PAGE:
Sure, he has suffered his share of injuries and probably won't win more than a dozen games or so for the Mariners, but for a pitcher with top-10 potential, you could live with a wasted pick in the middle rounds, couldn't you?
Draft him as the fourth man in your rotation and don't look back.
Ryan Zimmerman, 3B, Nationals (middle rounds)
One of these years, Zimmerman has to step up his production and swat more than 24 home runs in a season. Otherwise, we might start thinking of him more as a potential bust than a potential sleeper in Fantasy.
But considering he missed two months of last season with a torn muscle in his left shoulder and tried to play through the injury for who knows how much longer, his 14 home runs look pretty good.
Especially when you focus on two months -- the one just before the shoulder injury, May, and the one right after he had a chance to make a full recovery, September. During those months, he hit .290 with 10 home runs and a .514 slugging percentage in 183 at-bats. Sounds like a middle-of-the-order hitter, right? Sounds like the early signs of a breakout, even?
The breakout will come eventually for the 24-year-old, and if not for the shoulder injury, it might have already come. Again, a player with his status as a former top prospect also has the potential to go too early in Fantasy drafts, but if you find yourself choosing between Zimmerman and players like Jorge Cantu and Adrian Beltre, hopefully you know which one to take.
Chris Young, SP, Padres (middle rounds)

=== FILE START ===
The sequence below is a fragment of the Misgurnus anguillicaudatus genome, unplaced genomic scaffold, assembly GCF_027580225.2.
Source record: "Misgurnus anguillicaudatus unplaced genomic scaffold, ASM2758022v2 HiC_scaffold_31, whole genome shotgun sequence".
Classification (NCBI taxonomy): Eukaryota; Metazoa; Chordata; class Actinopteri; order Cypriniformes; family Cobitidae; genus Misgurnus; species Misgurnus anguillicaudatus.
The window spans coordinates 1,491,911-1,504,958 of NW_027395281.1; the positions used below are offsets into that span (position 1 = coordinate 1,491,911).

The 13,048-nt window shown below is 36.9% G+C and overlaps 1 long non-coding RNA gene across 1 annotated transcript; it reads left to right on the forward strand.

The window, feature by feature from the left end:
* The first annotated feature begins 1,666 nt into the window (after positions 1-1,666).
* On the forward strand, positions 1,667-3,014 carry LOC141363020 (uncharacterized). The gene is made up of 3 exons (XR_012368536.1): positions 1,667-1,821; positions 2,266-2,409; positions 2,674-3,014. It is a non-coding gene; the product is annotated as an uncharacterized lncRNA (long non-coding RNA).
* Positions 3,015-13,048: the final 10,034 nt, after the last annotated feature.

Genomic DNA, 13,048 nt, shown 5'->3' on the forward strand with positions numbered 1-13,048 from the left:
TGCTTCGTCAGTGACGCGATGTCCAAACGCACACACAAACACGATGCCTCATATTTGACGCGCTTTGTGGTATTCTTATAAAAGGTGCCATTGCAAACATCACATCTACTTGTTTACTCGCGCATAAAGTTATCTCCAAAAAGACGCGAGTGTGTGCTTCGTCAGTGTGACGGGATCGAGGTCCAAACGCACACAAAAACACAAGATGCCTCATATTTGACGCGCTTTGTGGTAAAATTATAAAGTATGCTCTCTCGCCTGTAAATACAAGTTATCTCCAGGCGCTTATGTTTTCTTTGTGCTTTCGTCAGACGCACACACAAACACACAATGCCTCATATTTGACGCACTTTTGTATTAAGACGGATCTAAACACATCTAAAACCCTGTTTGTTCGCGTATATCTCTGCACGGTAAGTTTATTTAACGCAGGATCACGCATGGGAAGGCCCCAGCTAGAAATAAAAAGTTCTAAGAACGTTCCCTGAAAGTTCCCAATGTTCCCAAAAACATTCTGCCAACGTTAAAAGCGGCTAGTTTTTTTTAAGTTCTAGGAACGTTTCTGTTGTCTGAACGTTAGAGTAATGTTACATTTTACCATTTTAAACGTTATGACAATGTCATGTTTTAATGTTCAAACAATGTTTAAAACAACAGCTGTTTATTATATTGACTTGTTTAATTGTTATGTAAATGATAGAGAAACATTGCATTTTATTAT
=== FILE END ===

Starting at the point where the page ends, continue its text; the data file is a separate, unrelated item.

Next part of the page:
Young has always enticed Fantasy owners with his strikeout potential and nearly unhittable stuff. In fact, if anything, his reputation as a bat misser has flown a bit under the radar because of injuries. When you stop and consider his career 1.19 WHIP even though he walks a relatively high 3.3 batters per nine innings, you begin to realize just how rarely hitters make solid contact off him. I mean, Johan Santana -- the best pitcher in Fantasy, I might add -- had a comparable 1.16 WHIP last season, and he walked only 2.4 batters per nine innings.
But alas, those injuries. Forget 200 innings. Now four seasons into his major-league career, Young has yet to reach 180, and some Fantasy owners have apparently lost hope he ever will. With injuries now seemingly a foregone conclusion for the right-hander, his stock has slipped to the point where he now goes off the board in the same territory as Ubaldo Jimenez and Johnny Cueto in some Fantasy leagues -- two far bigger mysteries from a statistical standpoint.
But stop for a minute and consider Young's injury last year. An elbow? No. A shoulder? Not quite. A skull fracture from a batted ball? Ding, ding, ding! He took a page out of Roy Halladay's big book of freak injuries, and his Fantasy stock couldn't have declined more as a result. Seriously, a skull fracture? It won't happen again, people, and even if you assume he'll suffer a more common injury instead, his past status as an early-to-middle-round pick should already account for that risk. The fact his stock continues to drop has no real statistical basis unless you play in a league without bench or injury slots. If Young falls to you after Round 15, take him. He won't hurt you in any category except for maybe wins.
Hank Blalock, 3B, Rangers (late rounds)
In each of the last two seasons, Blalock has posted a higher batting average and slugging percentage than in any of the previous three.